In February of 2004, one particular strain of E. coli spontaneously developed an entirely new method to create disulfide bonds. Researchers were baffled at this mutation, which seemingly occurred with no regard to the bacteria's surroundings or previously noted abilities. My point here is that every so often in nature, there will be an astonishing evolutionary leap wherein one generation will exhibit a talent that simply did not exist before.
This is rather like TRISHA READY's feature in the current issue of The Stranger. In the 17 years that this paper has befouled Seattle street corners and litter boxes, there has rarely been a case of writing of such high quality and perception appearing on its pages. Ms. Ready's essay about the crumbling economy is thoughtful, beautifully written, and moving. One would almost hope, on reading it, that it signals a new frontier of creativity, insightfulness, and energy—a new step in The Stranger's evolution.
Of course, one would just have to turn the page to be disabused of that notion. The usual thumping ignorance of the paper brings an Armageddon of infantilism down on Ms. Ready's intelligent design. JEN GRAVES scrawls about why Portland is better than Seattle (Point 1: Portland doesn't have a Jen Graves to weigh it down) and PAUL CONSTANT excretes a story in part about a book whose title is so offensive, I'll have to translate it to family-friendly English: Attractive Women with Feminine Hygiene Products. (Confidential to Mr. Constant: The Seattle Weekly would never cover such a disgusting and inane book in their continual pursuit to highlight the apex of literature. Perhaps your new mantra should be WWSWD?)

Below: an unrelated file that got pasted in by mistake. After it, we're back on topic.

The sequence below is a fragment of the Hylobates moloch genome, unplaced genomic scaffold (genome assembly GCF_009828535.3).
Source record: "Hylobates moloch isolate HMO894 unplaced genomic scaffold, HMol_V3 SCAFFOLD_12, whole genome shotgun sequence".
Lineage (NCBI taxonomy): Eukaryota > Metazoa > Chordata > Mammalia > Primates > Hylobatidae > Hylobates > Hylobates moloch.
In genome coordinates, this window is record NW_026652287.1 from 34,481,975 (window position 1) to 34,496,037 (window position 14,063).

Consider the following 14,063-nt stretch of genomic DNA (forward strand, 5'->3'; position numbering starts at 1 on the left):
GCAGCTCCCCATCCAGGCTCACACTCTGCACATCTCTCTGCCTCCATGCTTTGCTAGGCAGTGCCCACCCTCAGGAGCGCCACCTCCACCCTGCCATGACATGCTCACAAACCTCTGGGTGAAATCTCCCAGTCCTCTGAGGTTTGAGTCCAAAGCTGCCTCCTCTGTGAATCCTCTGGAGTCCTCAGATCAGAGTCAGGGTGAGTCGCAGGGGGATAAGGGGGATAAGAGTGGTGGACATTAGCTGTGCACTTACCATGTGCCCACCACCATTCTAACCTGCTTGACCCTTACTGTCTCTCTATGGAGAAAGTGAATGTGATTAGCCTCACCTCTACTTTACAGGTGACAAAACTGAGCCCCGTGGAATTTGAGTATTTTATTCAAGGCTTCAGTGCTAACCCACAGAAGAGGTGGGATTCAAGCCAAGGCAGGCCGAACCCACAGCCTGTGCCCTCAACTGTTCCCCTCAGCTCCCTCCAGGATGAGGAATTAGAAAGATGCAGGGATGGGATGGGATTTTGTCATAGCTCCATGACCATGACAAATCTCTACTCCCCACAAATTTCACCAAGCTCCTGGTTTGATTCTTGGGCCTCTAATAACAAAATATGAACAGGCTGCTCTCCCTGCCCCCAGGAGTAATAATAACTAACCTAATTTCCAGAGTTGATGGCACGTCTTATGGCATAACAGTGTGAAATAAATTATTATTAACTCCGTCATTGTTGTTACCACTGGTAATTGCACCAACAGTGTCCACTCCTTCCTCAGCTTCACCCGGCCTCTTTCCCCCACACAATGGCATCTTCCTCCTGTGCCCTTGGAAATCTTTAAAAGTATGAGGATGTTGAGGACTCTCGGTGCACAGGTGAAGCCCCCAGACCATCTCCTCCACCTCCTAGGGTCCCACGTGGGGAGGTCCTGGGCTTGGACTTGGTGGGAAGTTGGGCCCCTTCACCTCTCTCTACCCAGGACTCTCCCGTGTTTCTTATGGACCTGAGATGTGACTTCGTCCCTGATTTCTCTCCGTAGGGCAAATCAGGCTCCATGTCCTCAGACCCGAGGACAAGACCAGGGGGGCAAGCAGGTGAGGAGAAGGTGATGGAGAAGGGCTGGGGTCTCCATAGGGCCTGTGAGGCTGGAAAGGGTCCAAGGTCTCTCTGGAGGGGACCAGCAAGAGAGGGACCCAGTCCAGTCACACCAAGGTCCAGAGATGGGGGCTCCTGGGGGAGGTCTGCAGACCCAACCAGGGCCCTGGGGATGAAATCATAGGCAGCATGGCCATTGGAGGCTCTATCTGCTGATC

Still, I found myself empowered by the quality of Ms. Ready's feature and—avoiding that chasm of despair known as the news section—decided to venture further into the paper than my gag reflex ordinarily allows, to discover whether there could be a diamond in the rough, ready for excavation. Here is what I found: BETHANY JEAN CLEMENT waxing poetic on whale penises, KELLY O pontificating on melting drag queens, JEFF KIRBY enthusiastically endorsing drunken machete play, MEGAN SELING shilling for a band whose name promotes cannibalism, ERIC GRANDY apparently exchanging electronic mails with animals, and JONATHAN GOLOB giving advice that could easily be adopted by deadbeat dads in order to cheat paternity tests.
Despite the promise of a scant few pages of good writing, it would appear that The Stranger, for the 875th consecutive week, has maintained its role as Seattle's preeminent agent of devolution. One fine day, this paper will actually be assembled and distributed by actual bonobos, rather than the mere monkey impersonators it "boasts" on its masthead today.